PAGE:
The recent incident where almost 30 families in Mosselbay had to evacuate their houses after land foundations shifted, has raised awareness about whether this type of damage is typically covered by insurance policies.
This is according to Marike Van Niekerk, Manager: Legal and Compliance at MUA Insurance Acceptances, who says that most insurance policies provide limited or no cover for subsidence, landslip or ground heave unless it is specifically requested beforehand and the homeowner pays an additional premium for that cover. “Homeowners might not have this cover in place as part of their policy and it is therefore vital that they check with their insurance broker what their policy states.”
When buying a house, it is vital that the new homeowner ascertain whether the area is prone to landslips, subsidence or ground heave. If an area is prone to these elements the property should generally have reinforced structures and additional measures implemented based on a geotechnical report, she says.
The cover for subsidence, landslip and ground heave need to be bought prior to the loss. Van Niekerk says that this will normally be at an additional cost and after the insurer had the opportunity to assess the risk prior to providing the cover.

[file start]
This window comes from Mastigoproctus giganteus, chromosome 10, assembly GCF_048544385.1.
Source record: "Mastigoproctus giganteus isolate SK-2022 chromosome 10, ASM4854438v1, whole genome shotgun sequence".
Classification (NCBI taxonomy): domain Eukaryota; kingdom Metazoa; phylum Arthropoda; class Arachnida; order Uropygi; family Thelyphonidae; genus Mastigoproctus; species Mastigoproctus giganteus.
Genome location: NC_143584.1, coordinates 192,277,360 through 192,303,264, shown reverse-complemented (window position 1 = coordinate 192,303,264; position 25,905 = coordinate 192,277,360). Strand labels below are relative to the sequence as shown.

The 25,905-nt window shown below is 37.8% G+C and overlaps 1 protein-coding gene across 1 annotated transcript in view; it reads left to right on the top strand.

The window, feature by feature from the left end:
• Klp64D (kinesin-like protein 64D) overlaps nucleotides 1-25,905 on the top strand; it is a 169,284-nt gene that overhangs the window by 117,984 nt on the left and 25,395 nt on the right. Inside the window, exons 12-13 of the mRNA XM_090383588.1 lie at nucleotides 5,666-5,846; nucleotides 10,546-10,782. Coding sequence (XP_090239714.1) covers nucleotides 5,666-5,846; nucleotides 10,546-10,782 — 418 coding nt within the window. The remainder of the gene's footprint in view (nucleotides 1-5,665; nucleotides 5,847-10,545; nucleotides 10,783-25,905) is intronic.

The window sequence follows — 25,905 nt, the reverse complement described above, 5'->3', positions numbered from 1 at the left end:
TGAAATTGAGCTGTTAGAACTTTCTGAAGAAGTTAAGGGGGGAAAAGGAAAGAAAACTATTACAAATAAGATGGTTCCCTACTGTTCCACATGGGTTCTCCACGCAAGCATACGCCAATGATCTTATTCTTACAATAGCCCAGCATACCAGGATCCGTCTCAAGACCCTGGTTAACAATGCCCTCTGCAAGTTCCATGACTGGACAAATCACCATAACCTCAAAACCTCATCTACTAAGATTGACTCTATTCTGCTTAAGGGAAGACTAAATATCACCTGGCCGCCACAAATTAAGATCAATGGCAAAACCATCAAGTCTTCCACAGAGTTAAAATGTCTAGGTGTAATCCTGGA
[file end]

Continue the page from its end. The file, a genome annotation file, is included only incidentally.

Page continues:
“It is standard procedure when an insured wants cover for subsidence, landslip or ground heave, that the insurer would assess the risk based on any signs of building damage like, whether neighbouring properties have a history of similar damages, if property is built on ground level or if foundations have been reinforced. A geotechnical engineer will be able to provide reassurance of the information should these type of damage signs be present,” explains van Niekerk.
She says that there are instances where the claim might be rejected due to the damage not being determined as sudden or unforeseen, but might have been caused over a period. “Settlement, the movement of a site as a result of loading placed on it by a building, is excluded from subsidence cover in general and the insured will not enjoy cover if it is found that the cause of the damage is due to settlement.”
“There are always certain exclusions connected to such cover and this must be kept in mind as this cover is not all incumbent for any such event, for example, any damage in existence prior to the insurance cover, faulty materials being used or poor workmanship. The proximate cause of the damage will always be established by engineers before the insurer will accept or reject liability of such a claim,” concludes van Niekerk.